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IPSW, iPod Software, is a file format used in iTunes to install iOS firmware. All Apple devices share the same IPSW file format for iOS firmware, allowing users to flash their devices through iTunes on macOS and Windows.
|Internet media type|
|Type of format||Archive|
The .ipsw file itself is a compressed archive file (similar to a Zip archive) containing three Apple Disk Image files with one containing the root file system of iOS and two ram disks for restore and update.
The file also holds a "Firmware" folder in which contains iBSS, iBEC, DFU, Battery Images (low, full, charging), and also the baseband firmware files in .bbfw format (Baseband firmware).
There are two more files named "Build Manifest" and "Restore Manifest", both in Apple Property List (.plist) format that checks the compatibility, holds the hashes in base64 format and instructs the device where to find the specific Firmware parts during the restore.
BuildManifest.plist is sent to Apple TSS server and checked in order to obtain SHSH blob at every restore. Without SHSH blobs, the firmware will refuse to restore, thus making downgrades impossible in official fashion, due to Apple's limitation.
Security and rootingEdit
The archive is not password-protected, but the DMG images inside it are encrypted with AES. While Apple does not release these keys, they can be extracted using different iBoot or bootloader exploits, such as limera1n (created by George Hotz, more commonly known as geohot). Since then, many tools were created for the decryption and modification of the root file system.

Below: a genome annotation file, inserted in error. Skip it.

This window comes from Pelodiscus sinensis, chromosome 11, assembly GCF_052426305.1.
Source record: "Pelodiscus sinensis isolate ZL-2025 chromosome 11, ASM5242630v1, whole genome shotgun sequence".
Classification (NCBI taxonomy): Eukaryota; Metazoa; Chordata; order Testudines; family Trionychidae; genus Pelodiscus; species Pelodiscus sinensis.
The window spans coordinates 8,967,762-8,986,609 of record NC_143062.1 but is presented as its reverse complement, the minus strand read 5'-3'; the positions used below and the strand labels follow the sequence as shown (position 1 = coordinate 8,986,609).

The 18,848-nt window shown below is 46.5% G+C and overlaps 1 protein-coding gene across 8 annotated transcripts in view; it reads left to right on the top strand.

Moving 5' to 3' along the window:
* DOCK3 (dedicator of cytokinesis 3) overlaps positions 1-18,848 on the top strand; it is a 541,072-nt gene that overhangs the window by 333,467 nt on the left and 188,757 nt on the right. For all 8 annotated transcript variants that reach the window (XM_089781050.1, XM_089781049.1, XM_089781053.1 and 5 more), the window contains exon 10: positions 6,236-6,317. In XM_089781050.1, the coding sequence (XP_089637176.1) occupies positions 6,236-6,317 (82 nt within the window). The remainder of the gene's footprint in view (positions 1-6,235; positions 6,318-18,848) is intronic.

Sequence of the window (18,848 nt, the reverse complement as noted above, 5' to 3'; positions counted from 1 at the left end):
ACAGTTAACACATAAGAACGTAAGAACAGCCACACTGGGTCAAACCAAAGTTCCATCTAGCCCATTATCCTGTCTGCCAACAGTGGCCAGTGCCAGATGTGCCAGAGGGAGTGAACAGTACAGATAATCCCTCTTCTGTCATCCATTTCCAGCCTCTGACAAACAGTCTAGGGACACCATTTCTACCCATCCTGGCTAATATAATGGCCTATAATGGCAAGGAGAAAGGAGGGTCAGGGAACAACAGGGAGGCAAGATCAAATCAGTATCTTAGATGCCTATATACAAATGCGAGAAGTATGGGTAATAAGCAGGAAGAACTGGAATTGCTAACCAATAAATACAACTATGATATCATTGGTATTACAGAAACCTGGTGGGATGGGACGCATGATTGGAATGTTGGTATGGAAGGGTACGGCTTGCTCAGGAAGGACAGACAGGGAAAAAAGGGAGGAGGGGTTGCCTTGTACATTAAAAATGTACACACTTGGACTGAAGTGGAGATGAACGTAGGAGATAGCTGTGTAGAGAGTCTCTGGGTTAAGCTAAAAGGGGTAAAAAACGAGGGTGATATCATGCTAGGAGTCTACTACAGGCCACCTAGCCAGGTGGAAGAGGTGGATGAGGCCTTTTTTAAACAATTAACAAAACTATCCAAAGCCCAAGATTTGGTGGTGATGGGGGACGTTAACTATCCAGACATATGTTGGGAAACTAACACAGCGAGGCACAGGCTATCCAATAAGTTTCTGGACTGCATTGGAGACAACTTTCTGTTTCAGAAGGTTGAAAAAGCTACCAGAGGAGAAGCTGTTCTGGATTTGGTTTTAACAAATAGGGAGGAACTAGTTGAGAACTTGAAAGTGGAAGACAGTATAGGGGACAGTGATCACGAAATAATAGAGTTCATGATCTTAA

Government data accessEdit
After the 2015 San Bernardino attack, the FBI recovered the shooter's iPhone 5C, which belonged to the San Bernardino County Department of Public Health. The FBI recovered iCloud backups from one and a half months before the shooting, and wanted to access encrypted files on the device. The U.S. government ordered Apple to produce an IPSW file that would allow investigators to brute force the passcode of the iPhone. The order used the All Writs Act, originally created by the Judiciary Act of 1789, to demand the firmware, in the same way as other smartphone manufacturers have been ordered to comply.
Tim Cook responded on the company's webpage, outlining a need for encryption, and arguing that if they produce a backdoor for one device, it would inevitably be used to compromise the privacy of other iPhone users:
The FBI wants us to make a new version of the iPhone operating system, circumventing several important security features, and install it on an iPhone recovered during the investigation. In the wrong hands, this software — which does not exist today — would have the potential to unlock any iPhone in someone’s physical possession...
The government would have us remove security features and add new capabilities to the operating system, allowing a passcode to be input electronically. This would make it easier to unlock an iPhone by “brute force,” trying thousands or millions of combinations with the speed of a modern computer.
The implications of the government’s demands are chilling. If the government can use the All Writs Act to make it easier to unlock your iPhone, it would have the power to reach into anyone’s device to capture their data. The government could extend this breach of privacy and demand that Apple build surveillance software to intercept your messages, access your health records or financial data, track your location, or even access your phone’s microphone or camera without your knowledge.
Opposing this order is not something we take lightly. We feel we must speak up in the face of what we see as an overreach by the U.S. government.
- "Last iOS 9.3.2 iPSW". www.howtoisolve.com. 10 November 2016.
- Andrew Blankstein (16 Feb 2016). "Judge Forces Apple to Help Unlock San Bernardino Shooter iPhone". NBC News.
- "Apple ordered to unlock San Bernardino shooter's iPhone". Ars Technica UK. 17 Feb 2016.
- Tim Cook (16 Feb 2016). "A Message to Our Customers". Archived from the original on 17 February 2016.
The United States government has demanded that Apple take an unprecedented step which threatens the security of our customers. We oppose this order, which has implications far beyond the legal case at hand.